The great Volkswagen sell-out

The story behind the stock clearance, and should you buy a Volkswagen?

(Screen grab from Volkswagen Malaysia’s website)

While the Volkswagen brand in Malaysia has largely avoided the Dieselgate fall-out, its decade-old existence in Malaysia is hardly what one would term as smooth-sailing. In the 10 years since Volkswagen Group Malaysian (VGM) began operations, it has seen sales hit a peak of 13,000 units (in 2012) to less than half of that last year, it has had to cope with the ignominy of disgruntled owners picketing on its headquarters’ lobby, undertake the infamous DSG transmission recall, as well as six changes of managing directors.

In contrast, the soon-to-depart Honda Malaysia CEO is saying goodbye after a fruitful five-year stint, while the last CEO of Mercedes-Benz Malaysia served a four-year term. Granted that changes in leadership isn’t uncommon in car companies, one has to wonder whether the challenges facing VGM have largely been self-inflicted.

Not a stock clearance of sneakers, but cars

Take for example its latest sales campaign – The Volkswagen ‘Drop Everything’ Sales. It’s a delightful thing to be passing savings to customers, but the quantum offered is shocking – 33% off a Passat, 34% off a Jetta, and a not insubstantial 22% off a Polo. Imagine a D-segment German saloon for the price of a Honda Civic, or the Jetta C-sedan at Toyota Vios prices. It’s no surprise that some competitors have described Volkswagen’s move as ‘unprecedented’, even ‘desperate’.

For the price of a Civic, you can now get into a D-segment German saloon.

It also goes without saying that the already depressed residue values of Volkswagen cars will now be further depressed, but the worrying long term prospect is customers becoming resistant to ever paying actual (or near) retail price once they have tasted the fruits of these unheard of prices. By choosing the path of unparalleled discounts, all roads lead to a slippery slope for Volkswagen. What happened to rebuilding image and regaining hearts and trust?

The slippery slope of discounting

VGM’s stock clearance comes at a time when the industry is already under heavy margin pressures (our educated guess is CKD models generally enjoy anywhere from 5% to slightly over 10% distributor margin, depending on localisation levels, and excluding duty-exempted hybrid models), and even allowing for healthier-than-normal margins for Volkswagen CKD models, we believe VGM would still end up heavily subsidising each and every Passat, Jetta and Polo sold.

Yes, other brands offer discounts in the form of pre-registration and demo units, typically with some mileage on the latter, but unlike VGM, the efforts are primarily driven by independent dealers who recoup their own margins by ordering more cars and earning higher volume-based incentives.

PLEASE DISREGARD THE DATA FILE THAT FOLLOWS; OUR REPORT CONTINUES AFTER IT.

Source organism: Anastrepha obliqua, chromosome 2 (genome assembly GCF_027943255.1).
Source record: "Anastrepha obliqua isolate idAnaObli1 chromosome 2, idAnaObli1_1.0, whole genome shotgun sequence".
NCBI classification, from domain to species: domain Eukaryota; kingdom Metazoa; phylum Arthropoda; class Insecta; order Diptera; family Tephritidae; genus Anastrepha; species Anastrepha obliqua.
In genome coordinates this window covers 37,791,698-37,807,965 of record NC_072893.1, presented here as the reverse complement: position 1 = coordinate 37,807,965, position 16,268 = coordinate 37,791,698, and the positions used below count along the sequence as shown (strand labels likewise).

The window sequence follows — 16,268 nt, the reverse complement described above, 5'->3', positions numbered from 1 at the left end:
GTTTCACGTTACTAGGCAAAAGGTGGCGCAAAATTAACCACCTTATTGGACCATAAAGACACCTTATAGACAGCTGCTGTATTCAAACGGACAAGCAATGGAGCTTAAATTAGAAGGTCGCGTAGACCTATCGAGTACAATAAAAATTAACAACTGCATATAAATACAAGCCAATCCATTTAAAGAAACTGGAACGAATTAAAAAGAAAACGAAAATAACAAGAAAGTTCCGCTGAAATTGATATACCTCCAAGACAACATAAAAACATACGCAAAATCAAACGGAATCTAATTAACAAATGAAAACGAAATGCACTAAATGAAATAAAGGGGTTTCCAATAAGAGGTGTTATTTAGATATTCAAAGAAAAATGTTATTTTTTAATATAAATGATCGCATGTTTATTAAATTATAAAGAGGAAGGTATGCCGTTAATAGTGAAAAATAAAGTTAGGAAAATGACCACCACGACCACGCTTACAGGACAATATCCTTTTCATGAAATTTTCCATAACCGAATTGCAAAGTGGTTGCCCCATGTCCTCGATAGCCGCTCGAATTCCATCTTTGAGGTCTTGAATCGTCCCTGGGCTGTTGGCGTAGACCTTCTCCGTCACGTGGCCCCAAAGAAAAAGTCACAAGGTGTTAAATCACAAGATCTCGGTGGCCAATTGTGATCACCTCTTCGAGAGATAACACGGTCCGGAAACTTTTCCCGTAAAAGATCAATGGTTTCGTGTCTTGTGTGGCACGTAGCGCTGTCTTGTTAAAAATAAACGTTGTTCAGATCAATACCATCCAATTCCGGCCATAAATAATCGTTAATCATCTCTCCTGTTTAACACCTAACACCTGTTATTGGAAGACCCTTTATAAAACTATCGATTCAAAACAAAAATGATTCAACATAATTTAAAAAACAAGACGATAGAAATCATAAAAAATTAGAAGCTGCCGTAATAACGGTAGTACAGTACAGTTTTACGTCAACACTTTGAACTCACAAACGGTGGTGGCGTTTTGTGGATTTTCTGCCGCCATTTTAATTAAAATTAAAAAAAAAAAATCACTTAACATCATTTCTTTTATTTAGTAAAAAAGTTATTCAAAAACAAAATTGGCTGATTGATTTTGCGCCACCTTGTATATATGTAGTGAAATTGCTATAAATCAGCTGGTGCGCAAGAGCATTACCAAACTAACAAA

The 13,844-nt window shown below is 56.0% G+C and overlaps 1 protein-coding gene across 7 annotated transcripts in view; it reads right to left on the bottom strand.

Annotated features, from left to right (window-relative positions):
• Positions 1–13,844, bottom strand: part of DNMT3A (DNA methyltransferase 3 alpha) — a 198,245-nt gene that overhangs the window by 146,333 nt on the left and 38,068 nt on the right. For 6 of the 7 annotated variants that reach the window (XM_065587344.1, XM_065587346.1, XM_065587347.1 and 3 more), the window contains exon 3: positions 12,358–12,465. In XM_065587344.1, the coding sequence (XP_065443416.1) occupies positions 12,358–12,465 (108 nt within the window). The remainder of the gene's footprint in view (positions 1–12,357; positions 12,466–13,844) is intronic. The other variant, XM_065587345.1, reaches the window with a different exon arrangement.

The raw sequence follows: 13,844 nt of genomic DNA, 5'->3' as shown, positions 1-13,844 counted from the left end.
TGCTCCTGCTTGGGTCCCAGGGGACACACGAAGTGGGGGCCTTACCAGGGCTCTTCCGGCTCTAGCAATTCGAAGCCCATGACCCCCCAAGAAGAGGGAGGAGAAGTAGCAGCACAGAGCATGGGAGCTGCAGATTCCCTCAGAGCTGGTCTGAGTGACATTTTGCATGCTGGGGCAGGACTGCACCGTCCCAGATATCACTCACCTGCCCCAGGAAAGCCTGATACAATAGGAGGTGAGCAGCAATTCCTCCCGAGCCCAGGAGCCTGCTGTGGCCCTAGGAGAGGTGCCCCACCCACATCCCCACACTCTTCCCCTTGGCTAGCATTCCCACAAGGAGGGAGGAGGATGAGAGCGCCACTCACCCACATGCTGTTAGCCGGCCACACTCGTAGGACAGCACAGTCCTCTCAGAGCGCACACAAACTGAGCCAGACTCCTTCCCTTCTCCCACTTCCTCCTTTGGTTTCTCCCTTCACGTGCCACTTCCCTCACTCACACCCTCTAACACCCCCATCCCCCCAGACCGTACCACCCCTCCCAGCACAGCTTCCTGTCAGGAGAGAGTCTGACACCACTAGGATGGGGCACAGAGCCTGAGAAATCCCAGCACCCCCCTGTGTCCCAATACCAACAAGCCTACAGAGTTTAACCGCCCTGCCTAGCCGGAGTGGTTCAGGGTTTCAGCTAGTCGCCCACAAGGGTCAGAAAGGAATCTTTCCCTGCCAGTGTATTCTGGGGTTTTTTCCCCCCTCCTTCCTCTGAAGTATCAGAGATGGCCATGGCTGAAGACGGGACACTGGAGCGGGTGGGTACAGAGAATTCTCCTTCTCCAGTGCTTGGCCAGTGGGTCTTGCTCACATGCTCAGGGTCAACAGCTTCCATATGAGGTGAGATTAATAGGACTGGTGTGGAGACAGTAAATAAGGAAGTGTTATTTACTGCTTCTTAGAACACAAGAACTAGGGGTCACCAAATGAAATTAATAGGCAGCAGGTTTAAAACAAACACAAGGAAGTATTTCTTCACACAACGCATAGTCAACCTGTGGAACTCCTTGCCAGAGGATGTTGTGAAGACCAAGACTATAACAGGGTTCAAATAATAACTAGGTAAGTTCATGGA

(Screen grab of Volkswagen Facebook advertisement)
Asleep at the wheel?

The question that begs to be asked: why is VGM doing this? Since it made clear that only 2014 and 2015 manufactured models are up for sale, a simple deduction would be the presence of a sizable and aging stock. Looking at the numbers released by the Malaysian Automotive Association, Volkswagen assembled over 9,300 units of Polo (sedan and hatchback), Jetta and Passat in 2014, and over 4,200 units of the same models in 2015.

Based on buying trends (since there’s no longer model breakdowns from MAA), our estimation is that these locally assembled Volkswagens (majority of them sedans) constitute around 70% of all Volkswagens sold (8,916 units in 2014, 6,405 units in 2015, for a total of 15,321 units), equivalent to around 10,500 units of CKD sales in the last two years, which means that VGM has close to 3,000 units of CKD cars to clear. In other words, that’s seven months’ worth of Polo, Jetta and Passat stock based on the average monthly uptake of 2015, though the consumption rate will no doubt be higher at these super-low prices (maybe three to four months to clear?), but whichever the case, the elephant in the room is why didn’t VGM better manage the supply so as not to end up with such high inventories (and the corresponding cost of storage) in the first place?

Is there light at the end of the tunnel?

Short of being a fly on the wall of a VGM sales/production meeting, we won’t know the exact reason how this situation came to bear. Suffice to say, Volkswagen’s overriding global ambition to chase volumes and become the number one automaker probably has something to do with it. Now that Dieselgate has ‘rearranged’ priorities at Wolfsburg, perhaps VGM can start afresh too after this clear-out and to finally begin delivering the brand promise loyal owners justly and duly deserve.

And if you’ve been eyeing a Volkswagen all your life, we cannot deny that it’s a great time to score a brand new, unregistered VW vehicle at an unbelievable price. Just make sure the tyres and batteries are in working order, and enter the deal with your eyes wide open.